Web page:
Even though the Hezbollah is known in Western media as a terror organization, it defies that label by the multifaceted aspect of its activities. Apart from fighting in Syria and against Israel, it is part of Lebanon’s legislature, provides education and medical services to the Lebanese. In 2000-2010 Hezbollah spent several billion dollars on humanitarian efforts in Lebanon. The organization builds kindergartens and schools, hospitals and clinics, and even supermarkets. Its fighters and their family members can take advantage of many services with major discounts. Education in Hezbollah-built schools is cheaper than in public schools. The poor obtain stipends. Of course, the education focuses on the Arabic language, Islam, and Shia traditions. But English language and physical sciences are also taught. These schools provide a very high level of instruction by ME standards.
The media also focus on those who fell for the freedom and independence of Lebanon. As a sign of respect for the martyrs, which is how Shia community views them, the funerals are attended by senior officials. They also participate in any funerals of people who perished in battle or in other circumstances. This is apparently due to Hasan Nasrallah’s having suffered a personal loss. His eldest son Hadi became a martyr in April 2000 during fighting in south Lebanon.
If the killed fighter had children, they are taken under care, receive education or jobs. In spite of financial problems, providing money for cadre soldiers and for the families of the dead is the top priority.
Mu’assasat Jihad al-Bina’ or the Fund for Sacred Struggle was founded by the Hezbollah in 1988. It quickly became one of the most visible NGOs in Lebanon. Although it is autonomous, its activities fall under the purview of the social services department of the movement. Its main aim is to “lessen the burdens faced by the poor families by relying on God’s aid in fulfilling their moral and Islamic obligations.” The Fund operates in southern districts of Beirut, Bekaa Valley, and south Lebanon. The fund provides more than half of population of those regions with water, helps farmers with procuring livestock, fertilizers, fuel. It carries out electrification of the most backward villages.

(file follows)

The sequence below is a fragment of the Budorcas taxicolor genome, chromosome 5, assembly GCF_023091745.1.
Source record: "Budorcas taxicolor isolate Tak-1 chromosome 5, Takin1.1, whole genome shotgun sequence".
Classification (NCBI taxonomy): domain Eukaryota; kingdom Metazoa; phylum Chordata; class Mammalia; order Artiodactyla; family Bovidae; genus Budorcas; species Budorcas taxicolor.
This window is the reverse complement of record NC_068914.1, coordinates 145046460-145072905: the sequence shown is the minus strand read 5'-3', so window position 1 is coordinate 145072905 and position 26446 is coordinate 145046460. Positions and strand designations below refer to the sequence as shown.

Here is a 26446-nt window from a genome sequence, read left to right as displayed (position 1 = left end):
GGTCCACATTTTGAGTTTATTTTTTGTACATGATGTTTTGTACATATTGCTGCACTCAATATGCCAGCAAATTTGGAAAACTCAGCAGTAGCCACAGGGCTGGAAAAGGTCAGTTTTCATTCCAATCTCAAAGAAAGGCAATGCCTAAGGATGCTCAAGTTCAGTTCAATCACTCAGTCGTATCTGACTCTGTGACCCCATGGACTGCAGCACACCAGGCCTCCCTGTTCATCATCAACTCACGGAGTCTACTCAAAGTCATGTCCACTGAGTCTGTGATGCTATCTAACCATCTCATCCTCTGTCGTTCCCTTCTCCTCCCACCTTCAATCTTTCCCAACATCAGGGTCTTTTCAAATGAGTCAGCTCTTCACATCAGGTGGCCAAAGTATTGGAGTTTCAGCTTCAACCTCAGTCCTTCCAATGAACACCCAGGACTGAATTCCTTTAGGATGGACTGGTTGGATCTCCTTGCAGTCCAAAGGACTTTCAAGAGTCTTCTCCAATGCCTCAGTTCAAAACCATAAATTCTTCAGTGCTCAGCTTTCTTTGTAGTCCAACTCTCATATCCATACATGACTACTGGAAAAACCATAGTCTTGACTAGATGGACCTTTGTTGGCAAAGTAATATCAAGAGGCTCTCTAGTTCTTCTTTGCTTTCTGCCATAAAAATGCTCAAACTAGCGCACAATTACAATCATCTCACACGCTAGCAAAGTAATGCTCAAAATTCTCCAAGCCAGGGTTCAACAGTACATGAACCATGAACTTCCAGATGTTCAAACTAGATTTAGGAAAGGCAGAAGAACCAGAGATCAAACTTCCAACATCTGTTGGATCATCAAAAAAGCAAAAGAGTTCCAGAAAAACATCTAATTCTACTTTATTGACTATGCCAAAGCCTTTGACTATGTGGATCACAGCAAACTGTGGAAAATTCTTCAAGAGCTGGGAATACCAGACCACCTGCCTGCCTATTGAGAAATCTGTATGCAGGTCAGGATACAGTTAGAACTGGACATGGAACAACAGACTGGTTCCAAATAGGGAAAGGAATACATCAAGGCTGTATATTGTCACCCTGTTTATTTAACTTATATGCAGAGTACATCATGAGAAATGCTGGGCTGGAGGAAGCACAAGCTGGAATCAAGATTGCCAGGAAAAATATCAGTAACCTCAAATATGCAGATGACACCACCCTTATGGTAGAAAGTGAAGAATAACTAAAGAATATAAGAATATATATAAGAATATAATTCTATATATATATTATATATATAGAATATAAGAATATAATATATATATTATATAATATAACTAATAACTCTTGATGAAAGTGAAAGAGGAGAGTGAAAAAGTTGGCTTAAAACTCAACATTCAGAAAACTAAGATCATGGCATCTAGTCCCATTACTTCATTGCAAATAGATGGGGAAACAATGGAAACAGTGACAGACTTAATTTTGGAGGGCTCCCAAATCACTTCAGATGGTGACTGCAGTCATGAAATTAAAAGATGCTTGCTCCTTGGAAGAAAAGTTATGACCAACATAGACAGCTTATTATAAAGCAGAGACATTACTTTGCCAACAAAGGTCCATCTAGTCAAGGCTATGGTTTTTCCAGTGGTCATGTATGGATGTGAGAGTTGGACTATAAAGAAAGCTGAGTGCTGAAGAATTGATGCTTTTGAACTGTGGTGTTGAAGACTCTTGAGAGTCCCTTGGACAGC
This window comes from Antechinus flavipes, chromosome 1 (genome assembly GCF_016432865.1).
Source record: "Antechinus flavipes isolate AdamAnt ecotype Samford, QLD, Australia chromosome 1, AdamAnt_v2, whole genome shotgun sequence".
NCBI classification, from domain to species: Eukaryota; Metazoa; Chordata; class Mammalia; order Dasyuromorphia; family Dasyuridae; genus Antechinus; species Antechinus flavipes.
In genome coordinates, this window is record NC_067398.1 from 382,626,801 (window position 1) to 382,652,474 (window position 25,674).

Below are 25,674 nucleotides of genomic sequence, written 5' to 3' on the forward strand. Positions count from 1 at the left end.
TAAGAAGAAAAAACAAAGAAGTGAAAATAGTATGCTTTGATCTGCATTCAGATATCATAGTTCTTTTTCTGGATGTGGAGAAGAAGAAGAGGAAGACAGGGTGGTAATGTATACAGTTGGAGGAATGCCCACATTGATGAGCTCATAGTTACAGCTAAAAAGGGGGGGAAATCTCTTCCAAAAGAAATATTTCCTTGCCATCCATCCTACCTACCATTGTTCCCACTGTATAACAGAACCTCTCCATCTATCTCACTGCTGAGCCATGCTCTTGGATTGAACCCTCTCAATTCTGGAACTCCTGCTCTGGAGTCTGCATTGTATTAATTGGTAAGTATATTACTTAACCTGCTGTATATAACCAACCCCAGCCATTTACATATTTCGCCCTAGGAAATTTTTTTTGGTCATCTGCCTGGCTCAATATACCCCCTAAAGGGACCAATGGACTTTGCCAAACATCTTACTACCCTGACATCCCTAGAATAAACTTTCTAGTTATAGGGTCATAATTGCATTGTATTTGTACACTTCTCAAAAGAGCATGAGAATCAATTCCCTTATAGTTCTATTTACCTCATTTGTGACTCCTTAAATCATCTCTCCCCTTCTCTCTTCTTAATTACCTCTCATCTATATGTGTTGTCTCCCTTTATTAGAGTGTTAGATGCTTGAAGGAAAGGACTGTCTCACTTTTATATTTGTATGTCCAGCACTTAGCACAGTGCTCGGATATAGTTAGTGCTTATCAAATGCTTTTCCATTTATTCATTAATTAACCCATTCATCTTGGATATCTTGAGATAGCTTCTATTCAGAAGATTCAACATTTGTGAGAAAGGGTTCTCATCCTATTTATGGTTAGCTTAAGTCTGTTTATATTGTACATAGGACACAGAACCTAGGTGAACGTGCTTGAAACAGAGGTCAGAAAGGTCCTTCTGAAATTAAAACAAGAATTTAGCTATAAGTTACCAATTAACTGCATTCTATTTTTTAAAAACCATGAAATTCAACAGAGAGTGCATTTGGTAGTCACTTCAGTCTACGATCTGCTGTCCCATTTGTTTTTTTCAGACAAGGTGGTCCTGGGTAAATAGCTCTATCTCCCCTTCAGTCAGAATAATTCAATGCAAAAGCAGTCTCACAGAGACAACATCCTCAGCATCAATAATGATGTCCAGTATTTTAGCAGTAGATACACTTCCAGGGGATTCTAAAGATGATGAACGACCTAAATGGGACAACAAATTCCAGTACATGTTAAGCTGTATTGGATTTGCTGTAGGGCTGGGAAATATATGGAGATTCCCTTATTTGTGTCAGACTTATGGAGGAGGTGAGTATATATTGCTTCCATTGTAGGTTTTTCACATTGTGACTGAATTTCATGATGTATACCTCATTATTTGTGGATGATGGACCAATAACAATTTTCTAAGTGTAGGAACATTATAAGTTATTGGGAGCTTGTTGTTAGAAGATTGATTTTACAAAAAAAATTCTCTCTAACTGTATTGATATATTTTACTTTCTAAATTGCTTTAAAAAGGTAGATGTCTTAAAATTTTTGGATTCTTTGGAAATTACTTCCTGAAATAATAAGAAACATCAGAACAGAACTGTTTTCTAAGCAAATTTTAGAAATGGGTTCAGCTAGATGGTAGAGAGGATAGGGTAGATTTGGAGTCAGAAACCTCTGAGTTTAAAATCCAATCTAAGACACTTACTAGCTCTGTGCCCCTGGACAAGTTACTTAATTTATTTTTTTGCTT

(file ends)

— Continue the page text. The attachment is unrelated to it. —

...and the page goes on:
Mu’assasat al-Shahid, or the Martyrs’ Fund, supports the children of killed or captured fighters and civilians. It provides housing, jobs, and support for widows and runs a job placement office for the youth.
Lujnat Imdad al-Khomeini, or the Khomeini Support Committee, was formed right after Israeli aggression of 1982. It helps poor families, particularly those which suffered from Israeli occupation. The aid includes monthly benefits, food parcels, basic necessities, clothing, health services, and education. The committee provides medical assistance, including through medications, diagnoses, surgeries, and rehabilitation, to tens of thousands of patients a year. The financial and technical incapacity of the Lebanese government, particularly the Ministry of Health, forced the movement to take under the control of the Islamic Health Unit the hospitals of south Lebanon.
Hezbollah education department is headed by an office titled al-Ta‘bia’ al-Tarbawiyya, or the Education Directorate. It provides financial aid to needy Hezbollah members. Its expenditures are extremely important to the movement, because public schools suffer from lack of funds for construction and education technology.